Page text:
THE CRAZY WORLD OF ARTHUR BROWN — The Crazy World of Arthur Brown (review)

THE CRAZY WORLD OF ARTHUR BROWN — The Crazy World of Arthur Brown album cover Album · 1969 · Proto-Metal Buy this album from MMA partners
5/5 ·
siLLy puPPy
Arthur Wilton Brown may not be a household name compared to the likes of other 60s pioneers such as The Doors, The Beatles, Jimi Hendrix or even Led Zeppelin, but has probably had just as much influence on countless other artists who followed in his footsteps after he set the world on "Fire" (as well as his head) with his pioneering proto-prog, proto-shock rock and proto-metal wizardry that he conjured up with his very first artistic expressions in THE CRAZY WORLD OF ARTHUR BROWN. This was the band name as well as the name of the self-titled debut which remained the band's only album until a reunion would find new life starting with 2000's "Tantric Lover" (excluding the archival release "Strangelands" in 1988). The rest of his output was released under his own name with some guests appearing on the bill along the way. While musically paving the way for many more to follow, this charismatic shock jock of horror is more remembered for his live eccentricities that earned them the title as one of the most shocking performers of the psychedelic rock scene.

While starting out somewhat normal growing up in Whitby, England and studying philosophy and law in Leeds later in life, the 60s offered BROWN the chance to nurture his wild side as he became one of the most outlandish and flamboyant figures to have emerged from the psychedelic rock era which included his famous head dressing that he would ignite and perform fully aflame during his live performances. This outrageous behavior is what got him noticed and still remembered some half century later, but during the day it also got him in a lot of trouble with self-inflicted injuries, property damage run amok, apocalyptic shocking material and to top it off was booted off the Jimi Hendrix tour for his reckless shenanigans. Not content to simply light his head on fire, he would also strip naked and let it all hang out so to speak, a feat that got him arrested in Italy and banned from even setting foot on stage in other parts of the world. THE CRAZY WORLD OF ARTHUR BROWN seemed like the perfect descriptive moniker for this unhinged lunatic.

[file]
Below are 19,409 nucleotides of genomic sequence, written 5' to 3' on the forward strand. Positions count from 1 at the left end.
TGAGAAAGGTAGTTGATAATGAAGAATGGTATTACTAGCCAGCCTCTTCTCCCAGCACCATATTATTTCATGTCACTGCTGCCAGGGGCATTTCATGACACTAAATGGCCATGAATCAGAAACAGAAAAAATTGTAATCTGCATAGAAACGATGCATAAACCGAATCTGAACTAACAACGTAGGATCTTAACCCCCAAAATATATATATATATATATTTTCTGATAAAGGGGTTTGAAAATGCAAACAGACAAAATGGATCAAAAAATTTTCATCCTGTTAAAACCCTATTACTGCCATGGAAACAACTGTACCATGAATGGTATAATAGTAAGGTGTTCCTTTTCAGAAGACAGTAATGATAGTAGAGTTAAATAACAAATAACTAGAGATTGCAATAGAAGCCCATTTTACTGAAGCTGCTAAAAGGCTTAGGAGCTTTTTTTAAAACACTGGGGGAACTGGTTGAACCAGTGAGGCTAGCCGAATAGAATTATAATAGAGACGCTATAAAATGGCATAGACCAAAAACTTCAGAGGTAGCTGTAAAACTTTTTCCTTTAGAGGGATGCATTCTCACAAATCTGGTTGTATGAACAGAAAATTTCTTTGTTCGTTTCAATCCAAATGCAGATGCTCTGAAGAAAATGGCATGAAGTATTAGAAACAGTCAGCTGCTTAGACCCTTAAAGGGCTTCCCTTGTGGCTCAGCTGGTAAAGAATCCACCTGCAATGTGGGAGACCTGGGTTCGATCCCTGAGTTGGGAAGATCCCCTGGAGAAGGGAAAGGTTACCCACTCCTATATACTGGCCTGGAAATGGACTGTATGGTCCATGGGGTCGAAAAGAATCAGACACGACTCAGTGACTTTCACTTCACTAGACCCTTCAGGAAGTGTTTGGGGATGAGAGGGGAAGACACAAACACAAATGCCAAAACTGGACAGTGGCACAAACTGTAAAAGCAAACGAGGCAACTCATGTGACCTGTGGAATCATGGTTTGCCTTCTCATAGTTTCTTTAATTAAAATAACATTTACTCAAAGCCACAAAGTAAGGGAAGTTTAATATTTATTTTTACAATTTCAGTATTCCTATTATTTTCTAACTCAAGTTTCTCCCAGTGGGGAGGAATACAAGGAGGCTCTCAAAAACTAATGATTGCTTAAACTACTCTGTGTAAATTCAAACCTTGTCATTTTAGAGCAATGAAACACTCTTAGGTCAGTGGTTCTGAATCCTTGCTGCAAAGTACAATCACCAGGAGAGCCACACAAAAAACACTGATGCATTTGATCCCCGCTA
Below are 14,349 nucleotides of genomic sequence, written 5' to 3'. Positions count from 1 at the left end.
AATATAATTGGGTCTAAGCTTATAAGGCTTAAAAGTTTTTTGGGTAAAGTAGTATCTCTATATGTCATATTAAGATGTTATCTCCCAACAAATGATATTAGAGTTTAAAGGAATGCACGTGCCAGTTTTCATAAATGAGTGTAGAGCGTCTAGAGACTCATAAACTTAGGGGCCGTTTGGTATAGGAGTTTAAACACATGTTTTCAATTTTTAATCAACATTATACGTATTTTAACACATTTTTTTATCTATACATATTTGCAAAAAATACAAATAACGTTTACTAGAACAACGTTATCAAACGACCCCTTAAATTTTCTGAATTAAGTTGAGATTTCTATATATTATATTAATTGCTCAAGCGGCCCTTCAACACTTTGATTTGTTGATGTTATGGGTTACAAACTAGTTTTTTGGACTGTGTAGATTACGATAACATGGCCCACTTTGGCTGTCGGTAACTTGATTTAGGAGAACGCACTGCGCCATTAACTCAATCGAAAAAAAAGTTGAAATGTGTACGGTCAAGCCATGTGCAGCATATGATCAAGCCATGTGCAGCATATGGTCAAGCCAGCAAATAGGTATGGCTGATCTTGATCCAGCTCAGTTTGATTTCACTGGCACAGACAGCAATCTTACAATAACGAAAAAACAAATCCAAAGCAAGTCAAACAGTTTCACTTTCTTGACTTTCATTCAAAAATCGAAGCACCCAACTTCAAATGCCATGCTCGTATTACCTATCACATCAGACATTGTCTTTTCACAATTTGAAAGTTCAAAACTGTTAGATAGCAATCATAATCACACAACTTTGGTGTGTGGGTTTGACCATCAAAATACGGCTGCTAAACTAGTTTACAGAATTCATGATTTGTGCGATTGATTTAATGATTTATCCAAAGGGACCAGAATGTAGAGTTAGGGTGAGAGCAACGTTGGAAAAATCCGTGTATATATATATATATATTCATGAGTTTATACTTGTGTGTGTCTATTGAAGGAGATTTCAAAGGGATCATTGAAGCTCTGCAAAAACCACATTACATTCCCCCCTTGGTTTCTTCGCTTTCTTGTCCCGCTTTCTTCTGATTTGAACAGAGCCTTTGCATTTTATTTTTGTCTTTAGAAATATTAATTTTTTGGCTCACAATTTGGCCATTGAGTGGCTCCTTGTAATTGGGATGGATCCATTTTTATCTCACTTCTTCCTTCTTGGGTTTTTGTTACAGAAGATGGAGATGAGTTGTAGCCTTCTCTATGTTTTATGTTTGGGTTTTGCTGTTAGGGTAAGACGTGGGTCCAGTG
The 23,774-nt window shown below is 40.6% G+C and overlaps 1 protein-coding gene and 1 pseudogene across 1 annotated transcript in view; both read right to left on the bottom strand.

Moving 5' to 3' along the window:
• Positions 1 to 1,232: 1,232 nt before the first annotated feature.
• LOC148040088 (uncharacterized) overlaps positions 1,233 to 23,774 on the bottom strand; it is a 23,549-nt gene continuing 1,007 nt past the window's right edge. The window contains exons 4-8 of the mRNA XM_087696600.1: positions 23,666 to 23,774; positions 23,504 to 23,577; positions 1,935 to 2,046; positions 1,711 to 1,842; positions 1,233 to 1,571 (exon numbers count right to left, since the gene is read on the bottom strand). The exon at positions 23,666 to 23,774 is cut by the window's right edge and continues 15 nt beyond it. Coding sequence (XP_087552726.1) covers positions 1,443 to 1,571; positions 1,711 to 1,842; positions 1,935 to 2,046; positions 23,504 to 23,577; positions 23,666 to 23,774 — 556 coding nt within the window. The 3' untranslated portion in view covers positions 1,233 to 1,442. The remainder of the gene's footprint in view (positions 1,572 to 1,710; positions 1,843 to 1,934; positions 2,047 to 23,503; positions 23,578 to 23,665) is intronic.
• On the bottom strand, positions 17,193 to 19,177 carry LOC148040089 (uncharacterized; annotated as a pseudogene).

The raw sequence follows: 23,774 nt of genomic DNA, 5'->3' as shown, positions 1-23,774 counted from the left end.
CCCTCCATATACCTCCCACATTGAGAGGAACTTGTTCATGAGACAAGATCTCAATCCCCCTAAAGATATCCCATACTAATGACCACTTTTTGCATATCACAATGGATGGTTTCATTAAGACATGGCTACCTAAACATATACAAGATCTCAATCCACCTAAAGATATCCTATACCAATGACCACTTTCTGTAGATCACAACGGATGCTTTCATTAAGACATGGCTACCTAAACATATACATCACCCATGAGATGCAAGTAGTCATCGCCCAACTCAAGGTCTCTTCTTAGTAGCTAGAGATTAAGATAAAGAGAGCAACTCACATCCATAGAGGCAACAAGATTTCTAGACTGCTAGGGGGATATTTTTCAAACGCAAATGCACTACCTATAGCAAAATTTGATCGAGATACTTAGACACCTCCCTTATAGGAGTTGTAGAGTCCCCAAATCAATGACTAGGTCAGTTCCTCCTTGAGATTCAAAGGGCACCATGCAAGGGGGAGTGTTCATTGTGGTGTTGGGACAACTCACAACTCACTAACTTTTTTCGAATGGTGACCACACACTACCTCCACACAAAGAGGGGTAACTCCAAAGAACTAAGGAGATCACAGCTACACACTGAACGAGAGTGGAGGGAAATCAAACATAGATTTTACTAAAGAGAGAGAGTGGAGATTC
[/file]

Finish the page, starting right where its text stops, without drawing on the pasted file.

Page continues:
All of these wild man antics naturally caught the attention of record companies as well and BROWN signed on to Pye Records where he and bandmates Vincent Crane (Hammond organ, piano), Drachen Theaker (drums) and Nick Greenwood (bass) would record and release their one and only self-titled album in 1968. The album received a bit of a boost due to The Who's manage Kit Lambert sitting in as producer with Pete Townsend on associate production. The album was a surprise hit on both sides of the Atlantic when the first single "Fire" catapulted to the #1 spot in the UK and shot all the way up to the #2 spot on the Billboard Hot 100 not to mention significant success all over the planet. The album musically was based in the catchy pop hook laden psychedelic rock of the era with an energized with a groovy bass line, bombastic organ soloing and BROWN's four octave vocal range including an over the top falsetto that would give birth to the heavy metal style of Rob Halford in Judas Priest, King Diamond in Mercyful Fate and Bruce Dickinson of Iron Maiden.

Stylistically THE CRAZY WORLD OF ARTHUR BROWN album was laid out like a rock opera which included a more commercial side one followed by a slightly more experimental side two. The album was basically built around the concept of the first single "Fire" laid out in poetic prose and ambitious musical delivery, although the full rock opera effect was truncated and tamed due to the technological limitations of the day, the band more than made up for this lack of album ambitiousness with their lavish live settings where BROWN engaged in numerous costume changes and donned his famous face paint appearance that would also prove influential with artists such as Alice Cooper, Kiss, King Diamond and the entire black metal world that would essentially adapt the entire BROWN playbook and adapt it to the modern day. The album, while not a fully fledged opera, nevertheless provided a prototype of progressive rock hot on the heels of The Beatles' "Sgt Pepper's" album and remains one of the key pivotal albums in ratcheting the rock paradigm into more sophisticated levels of musical mastery.